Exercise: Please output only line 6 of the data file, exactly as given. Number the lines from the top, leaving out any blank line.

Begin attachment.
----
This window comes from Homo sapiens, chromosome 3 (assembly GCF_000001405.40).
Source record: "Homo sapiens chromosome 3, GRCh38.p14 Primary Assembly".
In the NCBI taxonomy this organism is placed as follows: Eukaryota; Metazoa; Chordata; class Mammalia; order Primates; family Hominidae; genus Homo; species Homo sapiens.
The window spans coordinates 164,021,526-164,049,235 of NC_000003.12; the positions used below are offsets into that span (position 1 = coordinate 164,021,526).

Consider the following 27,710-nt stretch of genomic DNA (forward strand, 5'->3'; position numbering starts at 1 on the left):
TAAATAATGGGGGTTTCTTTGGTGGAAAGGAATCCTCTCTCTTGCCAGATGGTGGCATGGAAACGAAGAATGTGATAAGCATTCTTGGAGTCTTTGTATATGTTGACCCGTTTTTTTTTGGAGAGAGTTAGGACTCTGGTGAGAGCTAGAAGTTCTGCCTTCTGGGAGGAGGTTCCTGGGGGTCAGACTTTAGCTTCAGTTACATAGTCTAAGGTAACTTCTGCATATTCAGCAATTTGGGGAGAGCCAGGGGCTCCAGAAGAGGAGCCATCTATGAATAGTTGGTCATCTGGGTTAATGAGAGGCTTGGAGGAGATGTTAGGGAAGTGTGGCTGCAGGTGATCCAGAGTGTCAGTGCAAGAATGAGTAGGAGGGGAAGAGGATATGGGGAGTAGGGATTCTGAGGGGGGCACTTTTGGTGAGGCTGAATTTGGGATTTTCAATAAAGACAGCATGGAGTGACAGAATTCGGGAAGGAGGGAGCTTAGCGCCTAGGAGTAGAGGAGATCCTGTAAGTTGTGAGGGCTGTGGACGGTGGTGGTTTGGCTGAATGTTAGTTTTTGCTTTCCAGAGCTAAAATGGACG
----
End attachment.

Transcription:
TAAATAATGGGGGTTTCTTTGGTGGAAAGGAATCCTCTCTCTTGCCAGATGGTGGCATGGAAACGAAGAATGTGATAAGCATTCTTGGAGTCTTTGTATATGTTGACCCGTTTTTTTTTGGAGAGAGTTAGGACTCTGGTGAGAGCTAGAAGTTCTGCCTTCTGGGAGGAGGTTCCTGGGGGTCAGACTTTAGCTTCAGTTACATAGTCTAAGGTAACTTCTGCATATTCAGCAATTTGGGGAGAGCCAGGGGCTCCAGAAGAGGAGCCATCTATGAATAGTTGGTCATCTGGGTTAATGAGAGGCTTGGAGGAGATGTTAGGGAAGTGTGGCTGCAGGTGATCCAGAGTGTCAGTGCAAGAATGAGTAGGAGGGGAAGAGGATATGGGGAGTAGGGATTCTGAGGGGGGCACTTTTGGTGAGGCTGAATTTGGGATTTTCAATAAAGACAGCATGGAGTGACAGAATTCGGGAAGGAGGGAGCTTAGCGCCTAGGAGTAGAGGAGATCCTGTAAGTTGTGAGGGCTGTGGACGGTGGTGGTTTGGCTGAATGTTAGTTTTTGCTTTCCAGAGCTAAAATGGACG